Portable X-ray fluorescence is a method of elemental analysis whose full potential has yet to be completely understood. The importance of the handheld pXRF analyzer is severalfold: it represents a non-destructive method of analysis that allows researchers to identify the elemental composition of surfaces without removing a sample or changing anything about a bone’s surface. This study tests the capacities of portable handheld x-ray fluorescence spectroscopy (pXRF) as a means of qualitative, non-destructive analysis on bone in two sample populations. XRF analysis of nine modern samples and eighteen archaeological samples were taken to compare their elemental compositions in order to ascertain the capacities and limitations of pXRF analysis. The main elements of interest were heavy metals, specifically with a focus on lead. Based on the spectra collected from these readings, it is clear that differences in the elemental composition of human bone can be recognized using pXRF analysis.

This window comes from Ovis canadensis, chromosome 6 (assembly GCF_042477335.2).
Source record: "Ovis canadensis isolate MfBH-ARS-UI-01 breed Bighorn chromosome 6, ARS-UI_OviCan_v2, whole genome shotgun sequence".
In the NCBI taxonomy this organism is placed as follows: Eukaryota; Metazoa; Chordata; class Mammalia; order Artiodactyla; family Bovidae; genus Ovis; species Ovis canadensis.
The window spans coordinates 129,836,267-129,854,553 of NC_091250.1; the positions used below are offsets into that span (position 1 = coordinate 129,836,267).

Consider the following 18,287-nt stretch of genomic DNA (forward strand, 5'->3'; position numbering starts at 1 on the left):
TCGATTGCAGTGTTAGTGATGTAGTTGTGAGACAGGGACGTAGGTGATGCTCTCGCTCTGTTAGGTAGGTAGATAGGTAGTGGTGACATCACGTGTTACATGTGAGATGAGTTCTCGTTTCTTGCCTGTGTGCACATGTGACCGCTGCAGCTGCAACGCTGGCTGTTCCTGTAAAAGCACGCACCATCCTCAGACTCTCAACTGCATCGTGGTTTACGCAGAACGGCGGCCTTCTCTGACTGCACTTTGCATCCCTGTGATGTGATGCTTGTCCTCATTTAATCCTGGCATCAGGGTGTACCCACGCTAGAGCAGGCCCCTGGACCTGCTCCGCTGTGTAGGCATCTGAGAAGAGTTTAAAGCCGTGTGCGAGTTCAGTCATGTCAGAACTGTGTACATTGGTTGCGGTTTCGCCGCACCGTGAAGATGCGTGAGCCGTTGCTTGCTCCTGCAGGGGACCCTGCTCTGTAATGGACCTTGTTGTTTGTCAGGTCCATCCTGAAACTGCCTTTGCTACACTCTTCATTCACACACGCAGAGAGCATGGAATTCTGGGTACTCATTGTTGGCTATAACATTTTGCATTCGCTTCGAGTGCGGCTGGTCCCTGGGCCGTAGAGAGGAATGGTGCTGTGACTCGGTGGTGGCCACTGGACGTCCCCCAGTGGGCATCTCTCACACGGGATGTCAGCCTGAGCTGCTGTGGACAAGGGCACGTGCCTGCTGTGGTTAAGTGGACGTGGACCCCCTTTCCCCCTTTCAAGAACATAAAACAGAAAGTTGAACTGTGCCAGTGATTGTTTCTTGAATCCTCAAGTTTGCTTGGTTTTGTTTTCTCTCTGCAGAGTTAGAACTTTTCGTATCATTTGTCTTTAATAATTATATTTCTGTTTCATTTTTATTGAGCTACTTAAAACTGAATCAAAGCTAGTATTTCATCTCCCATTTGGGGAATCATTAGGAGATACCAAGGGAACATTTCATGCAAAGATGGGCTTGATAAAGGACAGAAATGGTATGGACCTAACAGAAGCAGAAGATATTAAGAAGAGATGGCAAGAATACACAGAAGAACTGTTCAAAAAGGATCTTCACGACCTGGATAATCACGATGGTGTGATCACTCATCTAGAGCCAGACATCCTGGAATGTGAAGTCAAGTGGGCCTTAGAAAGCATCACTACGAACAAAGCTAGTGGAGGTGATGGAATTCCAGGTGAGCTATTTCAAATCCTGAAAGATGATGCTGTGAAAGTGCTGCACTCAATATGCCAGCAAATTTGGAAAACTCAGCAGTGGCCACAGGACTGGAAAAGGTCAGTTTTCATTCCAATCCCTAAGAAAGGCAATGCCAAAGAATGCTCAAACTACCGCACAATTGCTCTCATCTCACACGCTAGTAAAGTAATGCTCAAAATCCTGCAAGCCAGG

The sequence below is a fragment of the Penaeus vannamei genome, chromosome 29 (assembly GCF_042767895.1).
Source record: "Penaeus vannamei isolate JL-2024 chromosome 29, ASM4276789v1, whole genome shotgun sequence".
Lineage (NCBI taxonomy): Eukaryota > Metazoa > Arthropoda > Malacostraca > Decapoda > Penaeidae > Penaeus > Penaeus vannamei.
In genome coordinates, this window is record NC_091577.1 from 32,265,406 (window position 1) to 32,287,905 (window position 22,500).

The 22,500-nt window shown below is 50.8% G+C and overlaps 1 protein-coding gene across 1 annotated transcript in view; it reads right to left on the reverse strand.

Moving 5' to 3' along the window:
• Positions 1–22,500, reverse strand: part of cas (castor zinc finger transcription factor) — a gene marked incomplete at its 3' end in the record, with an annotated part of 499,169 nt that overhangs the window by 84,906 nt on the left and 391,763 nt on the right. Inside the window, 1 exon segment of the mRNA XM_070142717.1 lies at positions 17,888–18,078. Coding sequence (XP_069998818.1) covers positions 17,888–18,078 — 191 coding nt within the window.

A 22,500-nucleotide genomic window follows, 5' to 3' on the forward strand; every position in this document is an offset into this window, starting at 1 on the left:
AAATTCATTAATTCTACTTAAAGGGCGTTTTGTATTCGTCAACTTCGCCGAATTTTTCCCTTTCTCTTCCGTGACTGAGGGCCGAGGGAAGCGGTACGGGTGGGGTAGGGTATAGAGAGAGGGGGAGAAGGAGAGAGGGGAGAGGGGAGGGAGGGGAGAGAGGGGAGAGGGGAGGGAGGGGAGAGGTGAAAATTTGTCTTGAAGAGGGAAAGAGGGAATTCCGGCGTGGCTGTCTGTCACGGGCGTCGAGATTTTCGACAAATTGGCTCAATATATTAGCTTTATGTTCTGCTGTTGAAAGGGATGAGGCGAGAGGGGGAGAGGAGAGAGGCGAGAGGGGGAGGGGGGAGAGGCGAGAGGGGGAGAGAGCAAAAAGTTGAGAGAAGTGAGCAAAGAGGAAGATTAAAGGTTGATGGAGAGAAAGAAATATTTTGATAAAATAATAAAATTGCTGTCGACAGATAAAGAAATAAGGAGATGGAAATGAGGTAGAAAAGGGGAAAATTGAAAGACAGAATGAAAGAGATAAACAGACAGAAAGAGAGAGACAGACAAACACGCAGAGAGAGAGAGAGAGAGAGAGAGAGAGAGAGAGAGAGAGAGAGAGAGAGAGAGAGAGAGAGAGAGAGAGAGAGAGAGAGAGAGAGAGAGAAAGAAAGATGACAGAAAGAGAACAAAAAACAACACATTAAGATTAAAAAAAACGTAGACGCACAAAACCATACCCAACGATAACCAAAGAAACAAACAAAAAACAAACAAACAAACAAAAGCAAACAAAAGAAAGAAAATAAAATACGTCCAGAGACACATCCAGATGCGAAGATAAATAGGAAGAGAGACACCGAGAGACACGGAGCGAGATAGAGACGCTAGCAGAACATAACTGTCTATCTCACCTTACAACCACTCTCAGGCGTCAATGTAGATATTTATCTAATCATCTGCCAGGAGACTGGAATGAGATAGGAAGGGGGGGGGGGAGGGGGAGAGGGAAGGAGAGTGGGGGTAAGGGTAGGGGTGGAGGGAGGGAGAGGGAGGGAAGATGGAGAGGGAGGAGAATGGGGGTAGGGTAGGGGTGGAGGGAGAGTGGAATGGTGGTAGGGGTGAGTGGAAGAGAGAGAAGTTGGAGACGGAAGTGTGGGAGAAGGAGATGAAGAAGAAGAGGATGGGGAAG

See the full presentation here: